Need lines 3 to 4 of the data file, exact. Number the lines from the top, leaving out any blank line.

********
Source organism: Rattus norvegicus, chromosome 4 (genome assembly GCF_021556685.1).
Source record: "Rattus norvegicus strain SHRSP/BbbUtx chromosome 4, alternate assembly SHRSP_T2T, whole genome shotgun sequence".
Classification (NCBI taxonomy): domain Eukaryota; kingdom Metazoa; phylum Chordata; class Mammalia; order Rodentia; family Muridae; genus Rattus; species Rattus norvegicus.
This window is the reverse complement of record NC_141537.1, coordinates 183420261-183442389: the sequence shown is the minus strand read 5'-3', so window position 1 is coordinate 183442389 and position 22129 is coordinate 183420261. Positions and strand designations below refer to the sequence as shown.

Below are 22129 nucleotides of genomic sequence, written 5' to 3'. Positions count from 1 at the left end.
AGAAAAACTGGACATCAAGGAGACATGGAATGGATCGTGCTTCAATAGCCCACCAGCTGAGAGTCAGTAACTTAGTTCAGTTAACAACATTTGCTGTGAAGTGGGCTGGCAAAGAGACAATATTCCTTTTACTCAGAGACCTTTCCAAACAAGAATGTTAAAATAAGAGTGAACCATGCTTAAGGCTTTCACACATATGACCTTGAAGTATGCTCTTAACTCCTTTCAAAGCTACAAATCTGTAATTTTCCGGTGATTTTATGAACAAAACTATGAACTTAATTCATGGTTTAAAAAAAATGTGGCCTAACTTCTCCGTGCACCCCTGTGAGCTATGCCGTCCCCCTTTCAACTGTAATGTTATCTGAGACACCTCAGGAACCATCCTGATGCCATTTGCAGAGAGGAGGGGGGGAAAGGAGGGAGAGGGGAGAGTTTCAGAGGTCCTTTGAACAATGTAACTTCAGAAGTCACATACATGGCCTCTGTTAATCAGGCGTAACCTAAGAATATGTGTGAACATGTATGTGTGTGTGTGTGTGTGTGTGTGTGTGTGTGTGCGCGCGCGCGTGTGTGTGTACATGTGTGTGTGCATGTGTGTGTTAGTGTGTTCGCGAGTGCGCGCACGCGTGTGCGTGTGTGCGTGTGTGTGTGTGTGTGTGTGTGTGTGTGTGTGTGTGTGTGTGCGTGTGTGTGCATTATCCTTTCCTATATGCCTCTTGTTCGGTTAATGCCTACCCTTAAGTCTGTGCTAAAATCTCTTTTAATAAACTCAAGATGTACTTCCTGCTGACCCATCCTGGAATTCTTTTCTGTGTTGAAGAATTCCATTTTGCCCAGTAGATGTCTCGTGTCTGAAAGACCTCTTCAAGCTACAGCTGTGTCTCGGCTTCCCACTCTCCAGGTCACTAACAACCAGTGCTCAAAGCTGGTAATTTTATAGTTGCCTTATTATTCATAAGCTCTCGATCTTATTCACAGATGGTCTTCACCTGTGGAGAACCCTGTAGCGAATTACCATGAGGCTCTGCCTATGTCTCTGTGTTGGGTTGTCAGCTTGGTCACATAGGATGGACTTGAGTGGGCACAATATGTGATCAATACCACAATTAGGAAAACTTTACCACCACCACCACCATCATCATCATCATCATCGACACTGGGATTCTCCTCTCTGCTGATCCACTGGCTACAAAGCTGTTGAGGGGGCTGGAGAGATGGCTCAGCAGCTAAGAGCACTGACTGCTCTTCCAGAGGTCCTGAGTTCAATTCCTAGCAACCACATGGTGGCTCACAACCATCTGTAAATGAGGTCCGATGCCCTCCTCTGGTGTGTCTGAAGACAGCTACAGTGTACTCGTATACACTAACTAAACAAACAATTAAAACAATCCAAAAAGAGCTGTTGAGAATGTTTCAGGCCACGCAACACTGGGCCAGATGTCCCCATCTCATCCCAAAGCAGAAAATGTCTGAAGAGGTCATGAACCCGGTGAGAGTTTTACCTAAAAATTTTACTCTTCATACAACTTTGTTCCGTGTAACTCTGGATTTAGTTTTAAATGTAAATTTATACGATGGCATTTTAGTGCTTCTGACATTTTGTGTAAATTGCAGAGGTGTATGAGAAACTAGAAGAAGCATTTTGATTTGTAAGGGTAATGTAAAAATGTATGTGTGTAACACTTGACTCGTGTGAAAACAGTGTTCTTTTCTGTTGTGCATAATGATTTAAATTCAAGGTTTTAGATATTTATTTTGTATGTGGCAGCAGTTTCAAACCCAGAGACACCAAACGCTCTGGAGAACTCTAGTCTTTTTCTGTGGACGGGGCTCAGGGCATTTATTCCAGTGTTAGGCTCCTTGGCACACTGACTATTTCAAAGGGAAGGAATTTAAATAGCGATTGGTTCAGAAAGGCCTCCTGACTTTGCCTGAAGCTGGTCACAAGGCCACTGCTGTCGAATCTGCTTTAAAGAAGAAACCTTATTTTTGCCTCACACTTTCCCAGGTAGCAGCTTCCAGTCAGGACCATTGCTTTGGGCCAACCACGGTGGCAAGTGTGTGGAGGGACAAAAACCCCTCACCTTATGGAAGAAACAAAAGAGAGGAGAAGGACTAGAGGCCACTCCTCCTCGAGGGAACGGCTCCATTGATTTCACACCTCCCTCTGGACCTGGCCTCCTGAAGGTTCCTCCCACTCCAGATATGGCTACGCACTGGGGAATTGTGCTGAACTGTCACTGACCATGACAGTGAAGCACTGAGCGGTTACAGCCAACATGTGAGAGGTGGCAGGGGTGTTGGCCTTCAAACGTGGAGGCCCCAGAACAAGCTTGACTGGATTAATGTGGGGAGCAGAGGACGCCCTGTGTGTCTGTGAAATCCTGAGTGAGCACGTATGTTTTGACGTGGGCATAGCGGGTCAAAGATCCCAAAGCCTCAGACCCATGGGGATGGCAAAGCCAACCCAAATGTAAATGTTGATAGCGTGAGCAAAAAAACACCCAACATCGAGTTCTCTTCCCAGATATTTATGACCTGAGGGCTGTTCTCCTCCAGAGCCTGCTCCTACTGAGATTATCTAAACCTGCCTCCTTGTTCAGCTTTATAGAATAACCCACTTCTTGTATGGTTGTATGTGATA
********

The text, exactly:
Classification (NCBI taxonomy): domain Eukaryota; kingdom Metazoa; phylum Chordata; class Mammalia; order Rodentia; family Muridae; genus Rattus; species Rattus norvegicus.
This window is the reverse complement of record NC_141537.1, coordinates 183420261-183442389: the sequence shown is the minus strand read 5'-3', so window position 1 is coordinate 183442389 and position 22129 is coordinate 183420261. Positions and strand designations below refer to the sequence as shown.